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I'm trying to access my PC as root


and it doesn't says root@something it says

mypcname username # vi /something/

and in the normal terminal display says

username@mypcname ~ $

someone that knows what is happening? I need to gain access to a folder.

  • Linux mint 13 maya
  • cinnamon 64-bits
  • intel centrino inside
  • pc OS full mint with no partition
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up vote 1 down vote accepted

As Claudius indicates, whoami will likely give you a different answer, and doing a login shell will also likely change things.

The "#" in the path indicates you are root. The username in the prompt comes from the $USER variable. Since you didn't su as a login shell, it did not replace the environment.

Take a look at

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isn't it supposed to appear as root??? – samurox Oct 11 '12 at 19:14
Not necessarily. The username there really reflects what user set up the environment. So, if it shows "ashutko" I know that I have ashutko's path, ashutko's USER variable, and any other environment variables I have set up as ashutko. The $ in the prompt changes to a # to indicate you are root, but there are reasons you might want to select either environment to work in. If it says root, I know that it nuked my user's environment and initialized it based on root's profile. That's what happens when you du a su - . – Alan Shutko Oct 11 '12 at 19:54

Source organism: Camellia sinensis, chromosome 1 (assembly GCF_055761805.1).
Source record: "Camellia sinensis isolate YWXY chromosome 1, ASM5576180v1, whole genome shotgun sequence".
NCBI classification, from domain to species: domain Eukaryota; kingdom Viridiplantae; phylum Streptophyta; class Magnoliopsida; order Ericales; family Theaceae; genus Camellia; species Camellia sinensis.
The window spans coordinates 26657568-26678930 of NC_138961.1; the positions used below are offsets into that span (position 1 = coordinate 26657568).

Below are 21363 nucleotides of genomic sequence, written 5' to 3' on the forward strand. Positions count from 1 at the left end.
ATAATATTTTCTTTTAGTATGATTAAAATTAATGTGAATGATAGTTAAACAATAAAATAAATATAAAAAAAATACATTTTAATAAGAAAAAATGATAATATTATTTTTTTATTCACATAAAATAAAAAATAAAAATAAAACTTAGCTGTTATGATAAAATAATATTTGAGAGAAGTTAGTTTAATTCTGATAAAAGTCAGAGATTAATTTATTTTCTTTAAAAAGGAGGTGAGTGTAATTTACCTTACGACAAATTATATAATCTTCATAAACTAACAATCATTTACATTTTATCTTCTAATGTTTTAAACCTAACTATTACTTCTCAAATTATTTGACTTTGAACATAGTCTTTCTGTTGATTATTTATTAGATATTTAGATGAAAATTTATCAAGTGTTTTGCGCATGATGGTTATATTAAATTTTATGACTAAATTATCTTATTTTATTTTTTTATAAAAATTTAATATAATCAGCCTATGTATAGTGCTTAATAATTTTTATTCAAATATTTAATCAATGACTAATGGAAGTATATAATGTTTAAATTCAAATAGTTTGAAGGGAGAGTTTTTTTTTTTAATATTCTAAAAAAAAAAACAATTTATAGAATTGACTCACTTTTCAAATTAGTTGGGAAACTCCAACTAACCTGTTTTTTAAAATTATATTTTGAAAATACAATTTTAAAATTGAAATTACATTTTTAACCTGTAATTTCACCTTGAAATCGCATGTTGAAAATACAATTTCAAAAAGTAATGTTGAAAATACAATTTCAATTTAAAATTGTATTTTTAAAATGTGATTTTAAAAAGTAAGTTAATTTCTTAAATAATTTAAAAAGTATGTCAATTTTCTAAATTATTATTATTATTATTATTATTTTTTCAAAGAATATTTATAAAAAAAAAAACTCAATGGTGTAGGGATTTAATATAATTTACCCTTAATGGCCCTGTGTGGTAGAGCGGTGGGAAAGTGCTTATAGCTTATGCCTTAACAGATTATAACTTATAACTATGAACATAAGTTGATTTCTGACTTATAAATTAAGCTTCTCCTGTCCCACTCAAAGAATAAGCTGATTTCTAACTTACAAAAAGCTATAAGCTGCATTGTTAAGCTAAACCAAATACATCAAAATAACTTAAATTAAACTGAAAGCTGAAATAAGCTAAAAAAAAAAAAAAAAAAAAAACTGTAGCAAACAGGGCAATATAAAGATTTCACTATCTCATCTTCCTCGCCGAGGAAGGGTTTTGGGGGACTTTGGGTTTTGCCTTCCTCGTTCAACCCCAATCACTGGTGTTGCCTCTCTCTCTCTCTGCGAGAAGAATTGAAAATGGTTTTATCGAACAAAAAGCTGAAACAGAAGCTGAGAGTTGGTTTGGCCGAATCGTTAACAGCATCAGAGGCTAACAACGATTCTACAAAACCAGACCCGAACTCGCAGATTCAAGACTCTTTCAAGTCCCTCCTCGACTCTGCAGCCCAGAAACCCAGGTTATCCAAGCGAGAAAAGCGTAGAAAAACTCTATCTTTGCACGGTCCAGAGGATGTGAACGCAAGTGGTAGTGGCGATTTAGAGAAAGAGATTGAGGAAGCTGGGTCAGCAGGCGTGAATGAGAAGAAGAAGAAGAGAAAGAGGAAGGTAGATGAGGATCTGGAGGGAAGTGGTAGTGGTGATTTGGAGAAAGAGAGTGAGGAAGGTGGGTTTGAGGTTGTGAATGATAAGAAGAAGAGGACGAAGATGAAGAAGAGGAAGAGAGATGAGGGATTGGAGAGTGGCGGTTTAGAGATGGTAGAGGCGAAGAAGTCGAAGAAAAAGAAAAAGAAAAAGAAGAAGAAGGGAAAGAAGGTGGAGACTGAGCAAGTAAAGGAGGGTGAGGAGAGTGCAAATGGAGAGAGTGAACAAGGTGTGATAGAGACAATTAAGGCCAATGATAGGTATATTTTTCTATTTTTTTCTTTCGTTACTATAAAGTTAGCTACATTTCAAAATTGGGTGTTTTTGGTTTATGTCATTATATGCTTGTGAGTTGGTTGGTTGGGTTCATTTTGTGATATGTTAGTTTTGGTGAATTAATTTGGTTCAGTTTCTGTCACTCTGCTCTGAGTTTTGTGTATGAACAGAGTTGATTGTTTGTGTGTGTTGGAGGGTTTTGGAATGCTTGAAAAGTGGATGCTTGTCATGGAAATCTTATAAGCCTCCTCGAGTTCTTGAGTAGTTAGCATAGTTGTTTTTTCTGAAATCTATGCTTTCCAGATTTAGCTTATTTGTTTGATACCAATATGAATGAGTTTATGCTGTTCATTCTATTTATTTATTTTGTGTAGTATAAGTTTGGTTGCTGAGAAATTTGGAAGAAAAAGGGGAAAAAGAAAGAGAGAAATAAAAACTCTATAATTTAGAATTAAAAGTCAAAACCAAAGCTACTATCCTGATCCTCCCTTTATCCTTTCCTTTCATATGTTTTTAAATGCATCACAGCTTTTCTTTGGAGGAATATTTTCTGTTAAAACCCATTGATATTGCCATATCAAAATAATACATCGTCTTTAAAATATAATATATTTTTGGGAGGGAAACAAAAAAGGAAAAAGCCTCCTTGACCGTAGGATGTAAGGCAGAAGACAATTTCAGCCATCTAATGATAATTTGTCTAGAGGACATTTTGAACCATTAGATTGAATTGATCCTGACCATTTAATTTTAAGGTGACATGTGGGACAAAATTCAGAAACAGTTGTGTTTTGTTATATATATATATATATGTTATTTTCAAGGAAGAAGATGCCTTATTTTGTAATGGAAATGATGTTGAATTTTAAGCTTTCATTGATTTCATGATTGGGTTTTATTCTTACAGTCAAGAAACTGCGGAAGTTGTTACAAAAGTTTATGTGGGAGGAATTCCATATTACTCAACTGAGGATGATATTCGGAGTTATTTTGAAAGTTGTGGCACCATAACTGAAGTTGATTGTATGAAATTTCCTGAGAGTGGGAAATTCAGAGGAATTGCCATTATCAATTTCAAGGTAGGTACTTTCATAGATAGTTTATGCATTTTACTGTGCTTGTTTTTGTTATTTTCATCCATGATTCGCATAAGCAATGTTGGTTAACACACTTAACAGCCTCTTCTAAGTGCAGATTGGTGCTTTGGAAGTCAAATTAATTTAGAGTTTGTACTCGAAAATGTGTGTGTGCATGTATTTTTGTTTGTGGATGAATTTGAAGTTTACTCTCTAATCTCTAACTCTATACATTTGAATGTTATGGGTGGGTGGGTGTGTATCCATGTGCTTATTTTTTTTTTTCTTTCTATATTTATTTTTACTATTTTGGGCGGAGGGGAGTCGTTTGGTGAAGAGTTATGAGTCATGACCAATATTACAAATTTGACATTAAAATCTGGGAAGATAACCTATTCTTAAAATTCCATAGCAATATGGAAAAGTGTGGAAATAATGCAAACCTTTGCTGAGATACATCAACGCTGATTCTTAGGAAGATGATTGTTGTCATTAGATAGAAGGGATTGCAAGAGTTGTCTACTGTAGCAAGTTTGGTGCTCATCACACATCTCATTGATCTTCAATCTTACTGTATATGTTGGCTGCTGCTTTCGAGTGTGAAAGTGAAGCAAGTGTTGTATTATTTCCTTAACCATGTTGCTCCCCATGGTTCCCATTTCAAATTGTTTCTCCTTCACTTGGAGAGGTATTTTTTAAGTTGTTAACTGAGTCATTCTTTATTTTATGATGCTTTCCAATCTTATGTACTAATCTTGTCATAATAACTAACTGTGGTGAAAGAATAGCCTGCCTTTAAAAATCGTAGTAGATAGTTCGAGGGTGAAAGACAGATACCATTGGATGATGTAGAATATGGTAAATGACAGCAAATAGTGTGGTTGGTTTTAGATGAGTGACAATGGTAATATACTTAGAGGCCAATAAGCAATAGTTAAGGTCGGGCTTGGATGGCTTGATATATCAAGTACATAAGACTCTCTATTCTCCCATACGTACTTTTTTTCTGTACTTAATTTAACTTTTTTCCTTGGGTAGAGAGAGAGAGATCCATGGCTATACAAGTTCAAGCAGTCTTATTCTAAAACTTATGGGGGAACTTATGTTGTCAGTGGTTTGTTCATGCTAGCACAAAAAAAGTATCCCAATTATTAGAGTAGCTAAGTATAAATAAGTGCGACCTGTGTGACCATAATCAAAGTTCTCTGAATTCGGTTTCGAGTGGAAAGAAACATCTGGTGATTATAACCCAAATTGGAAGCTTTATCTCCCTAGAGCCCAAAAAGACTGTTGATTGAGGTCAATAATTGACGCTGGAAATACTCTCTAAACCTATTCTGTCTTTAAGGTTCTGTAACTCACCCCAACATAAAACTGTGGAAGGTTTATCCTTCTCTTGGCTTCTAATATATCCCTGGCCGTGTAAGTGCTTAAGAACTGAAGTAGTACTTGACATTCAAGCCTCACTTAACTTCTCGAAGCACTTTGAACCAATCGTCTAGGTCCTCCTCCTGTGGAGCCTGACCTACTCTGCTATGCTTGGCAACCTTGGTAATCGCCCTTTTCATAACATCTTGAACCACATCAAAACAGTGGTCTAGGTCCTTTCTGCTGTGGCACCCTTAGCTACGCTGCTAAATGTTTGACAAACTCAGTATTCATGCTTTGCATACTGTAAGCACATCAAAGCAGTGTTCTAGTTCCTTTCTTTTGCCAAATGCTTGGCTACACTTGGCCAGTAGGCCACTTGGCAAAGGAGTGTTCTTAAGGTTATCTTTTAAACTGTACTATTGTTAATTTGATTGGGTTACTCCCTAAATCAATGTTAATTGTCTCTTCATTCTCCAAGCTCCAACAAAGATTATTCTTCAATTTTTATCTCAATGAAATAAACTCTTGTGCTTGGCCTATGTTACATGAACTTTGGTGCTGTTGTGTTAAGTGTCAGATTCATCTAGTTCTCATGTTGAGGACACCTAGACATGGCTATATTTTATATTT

Try whoami to know who you actually are (legend has it Microsoft removed this command in one of their releases because they assumed users always remembered). The name in your prompt (and probably the largest part of the prompt itself) is inherited from your previous shell, as you did not start a new login shell (cf. Alan Shutko’s answer).

You might also want to try su - to get a full login shell and see if the prompt changes there.

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..and if su - doesn't work you can try su - root – p_strand Oct 11 '12 at 18:46
it says that I'm root but still I'm unable to access a folder, it says access denied... – samurox Oct 11 '12 at 19:17
Is this folder part of a FUSE filesystem mounted by a user? They sometimes have the nasty property of denying access to root. Furthermore, what is the output of id? Hopefully starting with uid=0(root)? – Claudius Oct 11 '12 at 19:23

Try sudo su ? It works like this on my debian. Not sure about mint, but should work.

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